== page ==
At least one billion people worldwide would be needed to take part in a global clean-up to reduce plastic waste, according to an international group of researchers including The University of Western Australia
Scientists studying plastic pollution in waterways around the world are concerned after measuring the scale of human response needed to reduce future emissions. The results, published today in Science, outline the accelerating pace with which plastics are entering waterways.
An adjunct senior research fellow in UWA’s School of Agriculture and Environment, Dr Megan Barnes was part of the leadership team for the expert working group which modelled future scenarios to achieve a global reduction target of less than eight million metric tonnes.
The modelling used existing mitigation strategies of reducing plastic waste (including bans), improving waste management and recovery efforts such as clean ups.
“Through this study, we show that a huge volume of plastic will continue to leak into the ocean even if these ambitious targets are met,” Barnes says.
“Our work highlighted the fact that no single solution is a silver bullet. To stem the tide of plastic, we need to radically change the way the plastics economy works, implement structural changes to support reduced consumption and place a greater value on waste through schemes such as container collection.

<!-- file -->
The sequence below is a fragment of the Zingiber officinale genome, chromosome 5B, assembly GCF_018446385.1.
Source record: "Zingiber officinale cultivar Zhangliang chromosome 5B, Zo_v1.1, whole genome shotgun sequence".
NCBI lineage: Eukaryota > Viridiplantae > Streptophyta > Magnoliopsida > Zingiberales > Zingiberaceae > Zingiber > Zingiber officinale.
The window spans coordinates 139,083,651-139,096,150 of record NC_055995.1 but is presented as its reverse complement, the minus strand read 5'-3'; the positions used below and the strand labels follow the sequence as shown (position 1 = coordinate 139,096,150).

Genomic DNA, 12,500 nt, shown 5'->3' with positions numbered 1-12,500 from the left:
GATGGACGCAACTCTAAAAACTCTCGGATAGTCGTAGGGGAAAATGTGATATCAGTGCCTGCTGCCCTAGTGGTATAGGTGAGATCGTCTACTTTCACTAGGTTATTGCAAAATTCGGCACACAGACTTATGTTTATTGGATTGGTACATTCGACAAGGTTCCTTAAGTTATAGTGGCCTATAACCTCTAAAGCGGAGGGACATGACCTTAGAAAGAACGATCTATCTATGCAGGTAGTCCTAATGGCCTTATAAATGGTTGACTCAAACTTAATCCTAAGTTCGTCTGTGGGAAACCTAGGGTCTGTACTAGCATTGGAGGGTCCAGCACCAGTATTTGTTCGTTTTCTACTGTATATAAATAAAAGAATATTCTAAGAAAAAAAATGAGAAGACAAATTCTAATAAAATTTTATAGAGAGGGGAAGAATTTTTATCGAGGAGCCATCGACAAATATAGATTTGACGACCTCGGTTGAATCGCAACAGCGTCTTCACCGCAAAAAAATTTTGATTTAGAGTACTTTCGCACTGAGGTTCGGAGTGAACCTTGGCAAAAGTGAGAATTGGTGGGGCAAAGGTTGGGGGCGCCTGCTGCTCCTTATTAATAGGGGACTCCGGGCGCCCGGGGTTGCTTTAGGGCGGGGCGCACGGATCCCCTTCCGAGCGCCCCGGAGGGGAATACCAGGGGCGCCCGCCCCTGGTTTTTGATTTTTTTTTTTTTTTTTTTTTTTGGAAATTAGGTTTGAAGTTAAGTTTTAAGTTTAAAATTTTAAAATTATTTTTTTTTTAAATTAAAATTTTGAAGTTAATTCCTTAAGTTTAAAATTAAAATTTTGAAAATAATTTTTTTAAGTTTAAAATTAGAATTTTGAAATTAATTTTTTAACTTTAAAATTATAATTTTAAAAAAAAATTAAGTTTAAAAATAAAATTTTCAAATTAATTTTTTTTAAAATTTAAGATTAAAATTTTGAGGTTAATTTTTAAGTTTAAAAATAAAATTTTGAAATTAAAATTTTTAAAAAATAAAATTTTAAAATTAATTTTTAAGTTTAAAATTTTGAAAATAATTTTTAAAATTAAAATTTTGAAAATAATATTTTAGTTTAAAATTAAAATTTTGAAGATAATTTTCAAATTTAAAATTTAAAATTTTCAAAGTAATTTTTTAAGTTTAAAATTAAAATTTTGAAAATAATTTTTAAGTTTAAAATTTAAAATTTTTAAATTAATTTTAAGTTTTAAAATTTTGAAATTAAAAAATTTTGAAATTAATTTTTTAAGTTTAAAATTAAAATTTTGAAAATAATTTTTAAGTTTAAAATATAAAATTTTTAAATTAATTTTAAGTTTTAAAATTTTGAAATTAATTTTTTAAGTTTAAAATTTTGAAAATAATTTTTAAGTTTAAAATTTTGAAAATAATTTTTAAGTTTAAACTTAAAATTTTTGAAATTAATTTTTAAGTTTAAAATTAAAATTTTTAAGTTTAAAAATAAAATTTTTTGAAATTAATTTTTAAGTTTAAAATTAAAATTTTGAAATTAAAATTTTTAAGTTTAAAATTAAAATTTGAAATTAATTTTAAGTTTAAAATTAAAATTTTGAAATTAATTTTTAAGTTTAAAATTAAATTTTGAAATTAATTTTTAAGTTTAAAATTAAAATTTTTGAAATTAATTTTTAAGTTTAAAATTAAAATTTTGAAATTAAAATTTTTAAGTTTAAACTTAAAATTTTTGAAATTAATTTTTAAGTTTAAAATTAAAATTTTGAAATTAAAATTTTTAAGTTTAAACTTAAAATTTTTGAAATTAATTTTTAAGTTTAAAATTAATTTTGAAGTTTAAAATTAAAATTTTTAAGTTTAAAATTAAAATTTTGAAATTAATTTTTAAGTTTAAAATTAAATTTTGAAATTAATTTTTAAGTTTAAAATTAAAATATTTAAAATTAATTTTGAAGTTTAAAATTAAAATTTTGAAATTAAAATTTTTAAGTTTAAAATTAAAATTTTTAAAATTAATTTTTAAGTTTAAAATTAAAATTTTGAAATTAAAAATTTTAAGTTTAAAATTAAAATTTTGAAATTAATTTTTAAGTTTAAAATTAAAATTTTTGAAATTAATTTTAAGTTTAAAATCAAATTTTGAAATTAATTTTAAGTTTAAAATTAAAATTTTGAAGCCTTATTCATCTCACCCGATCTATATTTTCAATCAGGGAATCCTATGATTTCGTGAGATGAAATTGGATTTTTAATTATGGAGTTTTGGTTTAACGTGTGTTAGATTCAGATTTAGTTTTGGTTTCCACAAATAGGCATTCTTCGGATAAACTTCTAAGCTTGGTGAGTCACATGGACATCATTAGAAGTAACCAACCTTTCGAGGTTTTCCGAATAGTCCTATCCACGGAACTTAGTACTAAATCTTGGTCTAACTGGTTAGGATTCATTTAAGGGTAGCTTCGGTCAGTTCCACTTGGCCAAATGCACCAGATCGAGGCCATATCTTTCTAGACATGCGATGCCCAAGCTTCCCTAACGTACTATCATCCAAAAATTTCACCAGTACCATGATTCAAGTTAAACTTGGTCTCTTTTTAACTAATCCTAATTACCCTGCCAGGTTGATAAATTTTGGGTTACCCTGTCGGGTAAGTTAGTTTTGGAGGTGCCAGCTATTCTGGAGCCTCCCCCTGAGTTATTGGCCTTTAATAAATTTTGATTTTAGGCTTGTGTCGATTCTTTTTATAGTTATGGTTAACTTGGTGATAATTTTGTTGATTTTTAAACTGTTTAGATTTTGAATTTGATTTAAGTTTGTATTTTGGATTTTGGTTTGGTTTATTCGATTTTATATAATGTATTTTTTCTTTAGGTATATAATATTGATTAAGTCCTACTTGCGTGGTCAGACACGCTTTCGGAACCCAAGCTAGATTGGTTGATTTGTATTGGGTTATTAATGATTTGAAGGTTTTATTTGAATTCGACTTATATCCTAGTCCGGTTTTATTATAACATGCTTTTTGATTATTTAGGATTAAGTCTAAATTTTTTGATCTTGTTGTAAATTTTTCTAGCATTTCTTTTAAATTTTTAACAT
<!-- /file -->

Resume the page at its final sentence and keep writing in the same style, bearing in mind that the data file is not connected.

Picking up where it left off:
“We also need to ensure we have low leakage waste management that doesn’t impact other important environmental goals such as climate change, and broad-scale innovation in clean-up solutions beyond grass roots.
“And even if we do everything else perfectly, just a small proportion of the plastic waste we create will result in large amounts of plastic in the ocean, so we have no time to waste,” she says
Even with parallel efforts in all three mitigation strategies, the researchers found the level of effort required was enormous: 25 to 40 per cent reduction in plastic waste across all economies, increasing the level of waste management from six per cent to 60 per cent in low-income economies and clean-up of 40 per cent of annual plastic emissions.
To put this final number into people-power, the clean-up effort alone would require the efforts of at least one billion people participating in Ocean Conservancy’s International Coastal Cleanup—a Herculean task given this is a 90,000 per cent increase in effort from the 2019 clean-up.
But Barnes says that although the task seemed overwhelming, there were solutions at all levels of government in every country, that every business could implement, and that each person could support in their personal decisions, and by talking to their communities and representatives.
The research was led by an international group of experts funded by the National Science Foundation through the National Socio-Environmental Synthesis Center (SESYNC).